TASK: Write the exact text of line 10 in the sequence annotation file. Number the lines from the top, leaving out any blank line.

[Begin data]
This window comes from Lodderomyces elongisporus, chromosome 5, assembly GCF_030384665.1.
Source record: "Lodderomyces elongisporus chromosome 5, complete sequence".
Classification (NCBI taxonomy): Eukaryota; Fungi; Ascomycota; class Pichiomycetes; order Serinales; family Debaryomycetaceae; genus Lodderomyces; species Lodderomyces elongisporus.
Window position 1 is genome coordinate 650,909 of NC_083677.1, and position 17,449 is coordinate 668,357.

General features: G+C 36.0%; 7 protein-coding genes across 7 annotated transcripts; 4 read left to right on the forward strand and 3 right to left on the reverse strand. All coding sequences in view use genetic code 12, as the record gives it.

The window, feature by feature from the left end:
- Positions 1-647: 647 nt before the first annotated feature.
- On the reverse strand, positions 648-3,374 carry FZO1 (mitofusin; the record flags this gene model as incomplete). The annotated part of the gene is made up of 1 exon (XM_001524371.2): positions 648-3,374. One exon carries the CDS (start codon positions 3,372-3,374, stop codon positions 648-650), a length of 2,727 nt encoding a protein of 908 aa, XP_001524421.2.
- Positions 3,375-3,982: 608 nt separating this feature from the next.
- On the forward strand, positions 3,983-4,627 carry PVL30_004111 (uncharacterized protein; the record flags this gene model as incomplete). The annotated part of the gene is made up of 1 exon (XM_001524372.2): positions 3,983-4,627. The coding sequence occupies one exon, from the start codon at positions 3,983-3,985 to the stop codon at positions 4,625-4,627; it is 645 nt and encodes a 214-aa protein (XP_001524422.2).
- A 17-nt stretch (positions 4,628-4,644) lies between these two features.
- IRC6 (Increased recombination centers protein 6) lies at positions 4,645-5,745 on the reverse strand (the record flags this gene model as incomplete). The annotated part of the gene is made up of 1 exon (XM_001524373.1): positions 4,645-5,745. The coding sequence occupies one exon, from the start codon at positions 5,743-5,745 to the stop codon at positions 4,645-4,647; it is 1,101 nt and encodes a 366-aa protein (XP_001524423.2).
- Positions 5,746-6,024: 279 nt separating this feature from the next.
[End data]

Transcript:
- On the forward strand, positions 3,983-4,627 carry PVL30_004111 (uncharacterized protein; the record flags this gene model as incomplete). The annotated part of the gene is made up of 1 exon (XM_001524372.2): positions 3,983-4,627. The coding sequence occupies one exon, from the start codon at positions 3,983-3,985 to the stop codon at positions 4,625-4,627; it is 645 nt and encodes a 214-aa protein (XP_001524422.2).